THE BLOG

5 Surprising Health Benefits of Pumpkin

10/31/2013 05:42 pm ET | Updated Jan 23, 2014

By Caroline Young

During the crisp autumn months, pumpkins pop up everywhere -- on our porches, in shop windows, and at the local farmers market. They are part of the gourd family, along with cucumbers, honeydew, watermelon, cantaloupe, and zucchini. Pumpkins were originally called "gros melons" by French explorer Jacques Cartier in 1584. The English translation was "pompions," which eventually evolved into our modern word, "pumpkin."

Their seeds are typically planted sometime between the end of May and beginning of June, to be picked just in time for Halloween in October. They're one of the classic symbols of the season, whether it's carving one on the front porch on Halloween, or baking it into a pumpkin pie on Thanksgiving. But pumpkins have an extensive list of nutritional benefits to offer and can be a part of your healthy, balanced diet every day.

1) Low-Calorie While Helping Fill You Up

One half-cup of canned pumpkin has about 40 calories. During the holiday season, we know it's easy to pack on a few extra pounds from indulging in holiday treats. A good way to slash calories and fat from a holiday dish is to use pumpkin instead of extra sugar, butter, or oil. One cup of pumpkin delivers 3 grams of fiber, a nutrient which may help you consume fewer overall calories. Pumpkin breads and muffins can be baked easily without all the added ingredients and still taste delicious. And you don't have to save the pumpkin for baked goods. Use it in savory dishes, like soups and pumpkin lasagna.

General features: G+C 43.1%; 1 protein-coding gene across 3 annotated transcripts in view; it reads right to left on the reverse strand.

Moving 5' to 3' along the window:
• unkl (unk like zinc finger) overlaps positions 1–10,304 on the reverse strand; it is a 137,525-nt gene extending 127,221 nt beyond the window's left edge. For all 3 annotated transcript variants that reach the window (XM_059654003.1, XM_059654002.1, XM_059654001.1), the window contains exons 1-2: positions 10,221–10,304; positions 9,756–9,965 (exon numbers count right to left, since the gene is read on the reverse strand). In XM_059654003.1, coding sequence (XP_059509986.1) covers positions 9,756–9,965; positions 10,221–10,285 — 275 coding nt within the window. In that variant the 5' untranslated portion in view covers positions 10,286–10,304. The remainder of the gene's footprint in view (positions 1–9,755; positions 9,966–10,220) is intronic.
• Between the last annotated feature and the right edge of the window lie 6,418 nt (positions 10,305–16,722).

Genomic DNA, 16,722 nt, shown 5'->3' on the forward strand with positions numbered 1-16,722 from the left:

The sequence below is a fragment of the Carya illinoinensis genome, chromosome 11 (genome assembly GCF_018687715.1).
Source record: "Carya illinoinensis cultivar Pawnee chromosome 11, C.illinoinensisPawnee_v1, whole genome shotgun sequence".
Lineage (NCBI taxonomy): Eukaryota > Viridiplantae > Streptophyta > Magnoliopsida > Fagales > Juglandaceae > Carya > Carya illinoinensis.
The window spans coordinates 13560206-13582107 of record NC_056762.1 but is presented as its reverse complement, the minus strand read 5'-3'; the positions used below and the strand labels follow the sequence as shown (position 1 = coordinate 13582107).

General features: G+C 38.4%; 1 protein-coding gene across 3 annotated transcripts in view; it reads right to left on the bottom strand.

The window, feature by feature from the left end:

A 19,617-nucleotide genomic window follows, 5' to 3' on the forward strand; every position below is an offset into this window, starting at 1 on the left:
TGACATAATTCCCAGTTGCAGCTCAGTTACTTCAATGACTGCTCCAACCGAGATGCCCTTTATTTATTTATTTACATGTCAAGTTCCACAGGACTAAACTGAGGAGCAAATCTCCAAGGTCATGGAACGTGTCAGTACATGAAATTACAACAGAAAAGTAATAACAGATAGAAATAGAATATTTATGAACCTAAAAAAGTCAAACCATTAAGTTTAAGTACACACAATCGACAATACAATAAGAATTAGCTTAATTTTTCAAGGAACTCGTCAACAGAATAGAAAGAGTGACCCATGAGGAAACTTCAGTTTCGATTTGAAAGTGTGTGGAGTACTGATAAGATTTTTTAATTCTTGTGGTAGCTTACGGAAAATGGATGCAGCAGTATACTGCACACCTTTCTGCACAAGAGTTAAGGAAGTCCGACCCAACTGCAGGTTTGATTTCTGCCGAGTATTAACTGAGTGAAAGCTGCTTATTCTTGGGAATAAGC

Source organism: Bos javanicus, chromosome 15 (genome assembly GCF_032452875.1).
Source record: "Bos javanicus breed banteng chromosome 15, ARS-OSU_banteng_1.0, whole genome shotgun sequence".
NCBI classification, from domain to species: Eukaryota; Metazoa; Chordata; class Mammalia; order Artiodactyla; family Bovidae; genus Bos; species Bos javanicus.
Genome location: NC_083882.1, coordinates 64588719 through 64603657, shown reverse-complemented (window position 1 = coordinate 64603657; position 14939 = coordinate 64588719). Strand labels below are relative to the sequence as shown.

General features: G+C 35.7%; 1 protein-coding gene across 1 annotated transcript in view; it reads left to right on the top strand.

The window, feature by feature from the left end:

2) Source of Healthy Fats

When using fresh pumpkin to cook, it's important to keep the seeds. They are a rich source of nutrients, including unsaturated fat, antioxidants, and fiber. Pumpkin seeds are a natural source of protein with nearly 12 grams per cup, along with other vitamins and minerals, especially zinc. They deliver almost half of the daily recommended intake of zinc. You can simply roast your pumpkin seeds in the oven with a little cooking spray, then toss them in your salads, mix them into your granola, or eat them alone for a snack.

3) Rich in Beta-Carotene

Pumpkins' orange color is a big hint that they're loaded with the antioxidant beta-carotene, which is one of the plant carotenoids converted to Vitamin A in the body. Vitamin A is essential for healthy, glowing skin, strong eyesight, and our immune system.

4) High in Inflammatory Reducing Beta-Cryptoxanthin

Like beta-carotenoid, beta-cryptoxanthin is a pro-Vitamin A carotenoid. It provides several health benefits, including a reduced risk in developing inflammatory diseases, such as rheumatoid arthritis. Pumpkin is ranked among foods with the highest levels of beta-cryptoxanthin.

5) Provides 500mg Of Potassium

Potassium is an essential mineral we need to keep our hearts and muscles working at their optimal levels. One cup of pumpkin delivers around 550 mg of potassium, making it one of the highest sources amongst fruits and vegetables (bananas bring in about 420 mg, and sweet potatoes bring in about 475 mg). Try adding pumpkin to your post-workout snack or meal for the extra potassium boost, which may aid in muscle and electrolyte recovery.

Although we often think fresh produce is healthier than canned (and oftentimes, this is true), canned and fresh pumpkin can be used interchangeably in recipes, and deliver health benefits. I hope you enjoy eating some more pumpkin this fall.

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